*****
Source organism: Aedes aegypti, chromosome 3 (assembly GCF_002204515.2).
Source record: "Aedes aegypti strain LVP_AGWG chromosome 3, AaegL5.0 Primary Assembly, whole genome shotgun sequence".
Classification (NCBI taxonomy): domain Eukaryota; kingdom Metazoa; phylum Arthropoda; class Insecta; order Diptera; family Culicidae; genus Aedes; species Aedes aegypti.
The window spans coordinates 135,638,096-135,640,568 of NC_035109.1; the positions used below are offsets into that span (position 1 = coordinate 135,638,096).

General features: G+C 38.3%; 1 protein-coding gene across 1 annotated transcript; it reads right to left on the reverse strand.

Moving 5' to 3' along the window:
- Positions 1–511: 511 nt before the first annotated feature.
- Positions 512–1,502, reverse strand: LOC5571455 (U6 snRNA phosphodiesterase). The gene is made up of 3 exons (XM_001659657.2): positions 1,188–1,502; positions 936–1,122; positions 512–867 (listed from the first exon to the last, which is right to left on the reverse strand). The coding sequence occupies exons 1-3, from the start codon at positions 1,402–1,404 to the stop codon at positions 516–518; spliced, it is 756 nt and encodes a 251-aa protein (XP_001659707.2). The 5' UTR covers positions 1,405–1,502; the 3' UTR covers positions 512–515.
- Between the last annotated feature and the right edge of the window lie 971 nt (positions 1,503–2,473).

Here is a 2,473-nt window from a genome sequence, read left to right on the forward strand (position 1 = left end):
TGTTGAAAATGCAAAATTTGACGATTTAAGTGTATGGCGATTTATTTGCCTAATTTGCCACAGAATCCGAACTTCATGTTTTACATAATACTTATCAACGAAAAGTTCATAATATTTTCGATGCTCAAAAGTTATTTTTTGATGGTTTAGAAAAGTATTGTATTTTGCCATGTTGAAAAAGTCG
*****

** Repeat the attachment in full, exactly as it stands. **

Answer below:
Source organism: Aedes aegypti, chromosome 3 (assembly GCF_002204515.2).
Source record: "Aedes aegypti strain LVP_AGWG chromosome 3, AaegL5.0 Primary Assembly, whole genome shotgun sequence".
Classification (NCBI taxonomy): domain Eukaryota; kingdom Metazoa; phylum Arthropoda; class Insecta; order Diptera; family Culicidae; genus Aedes; species Aedes aegypti.
The window spans coordinates 135,638,096-135,640,568 of NC_035109.1; the positions used below are offsets into that span (position 1 = coordinate 135,638,096).

General features: G+C 38.3%; 1 protein-coding gene across 1 annotated transcript; it reads right to left on the reverse strand.

Moving 5' to 3' along the window:
- Positions 1–511: 511 nt before the first annotated feature.
- Positions 512–1,502, reverse strand: LOC5571455 (U6 snRNA phosphodiesterase). The gene is made up of 3 exons (XM_001659657.2): positions 1,188–1,502; positions 936–1,122; positions 512–867 (listed from the first exon to the last, which is right to left on the reverse strand). The coding sequence occupies exons 1-3, from the start codon at positions 1,402–1,404 to the stop codon at positions 516–518; spliced, it is 756 nt and encodes a 251-aa protein (XP_001659707.2). The 5' UTR covers positions 1,405–1,502; the 3' UTR covers positions 512–515.
- Between the last annotated feature and the right edge of the window lie 971 nt (positions 1,503–2,473).

Here is a 2,473-nt window from a genome sequence, read left to right on the forward strand (position 1 = left end):
TGTTGAAAATGCAAAATTTGACGATTTAAGTGTATGGCGATTTATTTGCCTAATTTGCCACAGAATCCGAACTTCATGTTTTACATAATACTTATCAACGAAAAGTTCATAATATTTTCGATGCTCAAAAGTTATTTTTTGATGGTTTAGAAAAGTATTGTATTTTGCCATGTTGAAAAAGTCG